Cecilia Rodriguez Aragon (EECS Ph.D. 2004)

First Latina full professor at the University of Washington (2016)
and the First Latina pilot on the United States Unlimited Aerobatic Team (1991)

Director of the Human-Centered Data Science Lab at the University of Washington

In 2016, Cecilia Aragon became the first Latina to be named to the rank of full Professor in the College of Engineering at the University of Washington in its hundred-year history. She is an alumna of EECS, having earned her Ph.D. in Computer Science from UC Berkeley in 2004 and a BS in Math from Caltech. Aragon was selected as the EECS Distinguished Alumna of the Year in 2013.

But Aragon’s path to success did not come easily. After completing her master’s degree in computer science at Berkeley in 1987, Aragon faced a crisis of confidence and she withdrew from graduate study. “I agonized over deciding to leave in the 80s, because getting a PhD and working as a professor had been a long-held dream of mine. However, I suffered from a severe lack of self-confidence due to all the incidents of racism and sexism I had encountered throughout a lifetime of living in the US­ as a Latina daughter of immigrants — including a professor at Berkeley telling me that ‘women didn’t have the intellectual capability for computer science.’ By the late 80s, I feared in my heart that I wasn’t smart enough to complete a PhD in computer science.”

Currently, however, Professor Aragon holds several appointments at the University of Washington: in the Department of Human Centered Design & Engineering, where she is Director of the Human Centered Data Science Lab; she is also Founding Co-Director of the UW Data Science Master’s Program, and Senior Data Science Fellow at the eScience Institute at the (UW) Seattle. Her research focuses on human-centered data science. As Professor Aragon explained: “Data science and artificial intelligence (AI) involve processing vast amounts of often human-generated data such as text or personal information. But it’s important to look beyond statistical and computational approaches to consider societal impacts of data science and AI. Systemic racism and sexism are often embedded within automated tools, and it’s critical to address the human context of the increasing levels of automation in our society today.”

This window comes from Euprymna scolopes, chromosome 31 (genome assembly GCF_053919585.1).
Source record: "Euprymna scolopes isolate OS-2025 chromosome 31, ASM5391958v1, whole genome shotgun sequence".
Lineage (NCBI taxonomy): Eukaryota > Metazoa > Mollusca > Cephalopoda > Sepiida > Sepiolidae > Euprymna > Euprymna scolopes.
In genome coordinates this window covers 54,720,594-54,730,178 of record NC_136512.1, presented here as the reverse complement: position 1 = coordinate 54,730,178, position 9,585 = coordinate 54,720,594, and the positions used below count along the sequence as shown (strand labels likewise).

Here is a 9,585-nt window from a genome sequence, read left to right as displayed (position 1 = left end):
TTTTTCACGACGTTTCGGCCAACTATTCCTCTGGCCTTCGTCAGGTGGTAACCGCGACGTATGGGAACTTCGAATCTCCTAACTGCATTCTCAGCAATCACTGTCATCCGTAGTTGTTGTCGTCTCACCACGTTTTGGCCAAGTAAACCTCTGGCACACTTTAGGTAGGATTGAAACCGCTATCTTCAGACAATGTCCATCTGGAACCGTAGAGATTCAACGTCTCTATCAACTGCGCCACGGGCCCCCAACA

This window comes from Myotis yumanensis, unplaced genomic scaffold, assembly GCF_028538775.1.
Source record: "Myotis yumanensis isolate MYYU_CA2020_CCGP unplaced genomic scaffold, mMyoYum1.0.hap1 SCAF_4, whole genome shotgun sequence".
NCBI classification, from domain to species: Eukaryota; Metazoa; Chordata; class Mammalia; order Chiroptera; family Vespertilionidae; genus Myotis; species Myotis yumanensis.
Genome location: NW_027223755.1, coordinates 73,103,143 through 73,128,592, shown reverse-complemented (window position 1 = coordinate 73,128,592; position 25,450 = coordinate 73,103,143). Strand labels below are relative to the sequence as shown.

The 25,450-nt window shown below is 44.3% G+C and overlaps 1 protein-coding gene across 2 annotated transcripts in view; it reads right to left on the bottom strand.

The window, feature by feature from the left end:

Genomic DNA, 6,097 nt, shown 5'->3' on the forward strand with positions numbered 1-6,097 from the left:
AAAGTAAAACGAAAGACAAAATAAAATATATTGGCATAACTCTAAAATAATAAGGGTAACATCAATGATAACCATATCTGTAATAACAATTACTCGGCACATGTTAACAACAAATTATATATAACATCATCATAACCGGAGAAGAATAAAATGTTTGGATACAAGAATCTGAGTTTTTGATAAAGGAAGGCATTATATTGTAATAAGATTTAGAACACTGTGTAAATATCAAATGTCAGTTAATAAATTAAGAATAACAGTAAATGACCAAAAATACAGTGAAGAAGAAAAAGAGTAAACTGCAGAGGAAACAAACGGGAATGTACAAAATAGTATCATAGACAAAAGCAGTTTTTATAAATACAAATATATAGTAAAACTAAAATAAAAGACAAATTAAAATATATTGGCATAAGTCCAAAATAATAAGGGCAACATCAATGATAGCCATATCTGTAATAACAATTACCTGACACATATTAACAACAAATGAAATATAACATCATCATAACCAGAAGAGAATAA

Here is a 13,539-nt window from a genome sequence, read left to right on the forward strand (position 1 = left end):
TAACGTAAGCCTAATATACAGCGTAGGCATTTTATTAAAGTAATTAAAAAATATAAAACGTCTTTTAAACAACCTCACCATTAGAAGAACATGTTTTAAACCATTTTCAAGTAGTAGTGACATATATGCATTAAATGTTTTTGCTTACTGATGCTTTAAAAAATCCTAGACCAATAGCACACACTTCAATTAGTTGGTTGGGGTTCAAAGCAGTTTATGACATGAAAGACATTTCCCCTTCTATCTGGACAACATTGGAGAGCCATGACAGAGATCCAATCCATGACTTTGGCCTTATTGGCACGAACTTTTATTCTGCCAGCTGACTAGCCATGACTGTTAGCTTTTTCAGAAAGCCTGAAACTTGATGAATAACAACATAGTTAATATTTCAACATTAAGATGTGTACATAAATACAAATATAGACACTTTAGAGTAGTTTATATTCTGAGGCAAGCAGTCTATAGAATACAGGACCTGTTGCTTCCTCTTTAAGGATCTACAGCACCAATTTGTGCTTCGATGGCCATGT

Aragon’s impact in the fields of computer science and data science began with purely technical discoveries. She is the co-inventor with former Berkeley CS faculty member Raimund Seidel of a data structure, the treap, which has been commended for its elegance and efficiency, and is now widely used in production applications ranging from wireless networking to memory allocation to fast parallel aggregate set operations. During her career, Aragon has authored over 130 peer-reviewed publications in the areas of computer science, data science, visual analytics, machine learning, and astrophysics.